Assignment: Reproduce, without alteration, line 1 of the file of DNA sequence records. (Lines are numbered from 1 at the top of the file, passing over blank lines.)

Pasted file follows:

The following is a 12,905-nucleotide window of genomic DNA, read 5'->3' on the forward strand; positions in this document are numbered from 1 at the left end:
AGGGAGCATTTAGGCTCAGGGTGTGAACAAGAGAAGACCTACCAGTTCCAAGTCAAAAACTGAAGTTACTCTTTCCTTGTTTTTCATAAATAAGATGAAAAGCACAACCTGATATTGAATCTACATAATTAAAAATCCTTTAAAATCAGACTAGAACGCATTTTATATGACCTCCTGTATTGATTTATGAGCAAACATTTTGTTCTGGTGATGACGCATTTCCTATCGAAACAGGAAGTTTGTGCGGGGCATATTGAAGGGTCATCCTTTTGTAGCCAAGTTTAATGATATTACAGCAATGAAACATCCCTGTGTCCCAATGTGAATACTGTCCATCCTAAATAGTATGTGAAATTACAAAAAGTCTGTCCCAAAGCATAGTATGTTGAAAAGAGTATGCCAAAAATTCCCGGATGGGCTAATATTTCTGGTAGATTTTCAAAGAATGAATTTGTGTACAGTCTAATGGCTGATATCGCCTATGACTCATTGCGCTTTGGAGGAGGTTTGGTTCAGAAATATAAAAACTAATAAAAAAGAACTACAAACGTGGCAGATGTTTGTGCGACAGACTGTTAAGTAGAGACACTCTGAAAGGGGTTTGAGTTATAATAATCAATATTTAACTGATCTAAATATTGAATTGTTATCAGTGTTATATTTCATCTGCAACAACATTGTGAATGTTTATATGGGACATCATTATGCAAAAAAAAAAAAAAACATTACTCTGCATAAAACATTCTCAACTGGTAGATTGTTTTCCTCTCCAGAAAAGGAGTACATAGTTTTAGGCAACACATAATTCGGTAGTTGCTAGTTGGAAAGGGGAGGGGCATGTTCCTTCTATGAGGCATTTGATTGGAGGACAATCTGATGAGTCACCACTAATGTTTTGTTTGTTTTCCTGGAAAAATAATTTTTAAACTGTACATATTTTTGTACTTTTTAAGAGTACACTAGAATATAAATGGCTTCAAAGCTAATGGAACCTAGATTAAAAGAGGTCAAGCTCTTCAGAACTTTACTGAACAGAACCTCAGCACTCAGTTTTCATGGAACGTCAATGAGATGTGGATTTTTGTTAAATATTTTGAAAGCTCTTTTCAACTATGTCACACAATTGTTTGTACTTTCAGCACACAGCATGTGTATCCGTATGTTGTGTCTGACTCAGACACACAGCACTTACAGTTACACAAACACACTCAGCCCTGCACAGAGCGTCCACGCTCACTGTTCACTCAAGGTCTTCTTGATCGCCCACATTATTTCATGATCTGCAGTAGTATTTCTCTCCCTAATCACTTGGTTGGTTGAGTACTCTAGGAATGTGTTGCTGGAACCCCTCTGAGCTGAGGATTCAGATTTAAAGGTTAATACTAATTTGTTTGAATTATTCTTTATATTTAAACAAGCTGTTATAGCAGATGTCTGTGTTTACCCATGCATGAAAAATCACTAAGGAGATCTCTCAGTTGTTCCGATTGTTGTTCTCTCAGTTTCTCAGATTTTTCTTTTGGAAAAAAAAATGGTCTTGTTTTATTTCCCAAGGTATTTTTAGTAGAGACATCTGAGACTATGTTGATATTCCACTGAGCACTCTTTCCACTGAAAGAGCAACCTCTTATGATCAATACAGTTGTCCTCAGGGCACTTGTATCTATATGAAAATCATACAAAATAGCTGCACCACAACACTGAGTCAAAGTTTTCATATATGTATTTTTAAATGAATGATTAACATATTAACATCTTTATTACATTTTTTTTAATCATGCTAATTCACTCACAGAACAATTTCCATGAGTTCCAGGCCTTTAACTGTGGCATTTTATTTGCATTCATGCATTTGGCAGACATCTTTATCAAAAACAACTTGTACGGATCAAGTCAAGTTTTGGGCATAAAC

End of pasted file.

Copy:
The following is a 12,905-nucleotide window of genomic DNA, read 5'->3' on the forward strand; positions in this document are numbered from 1 at the left end: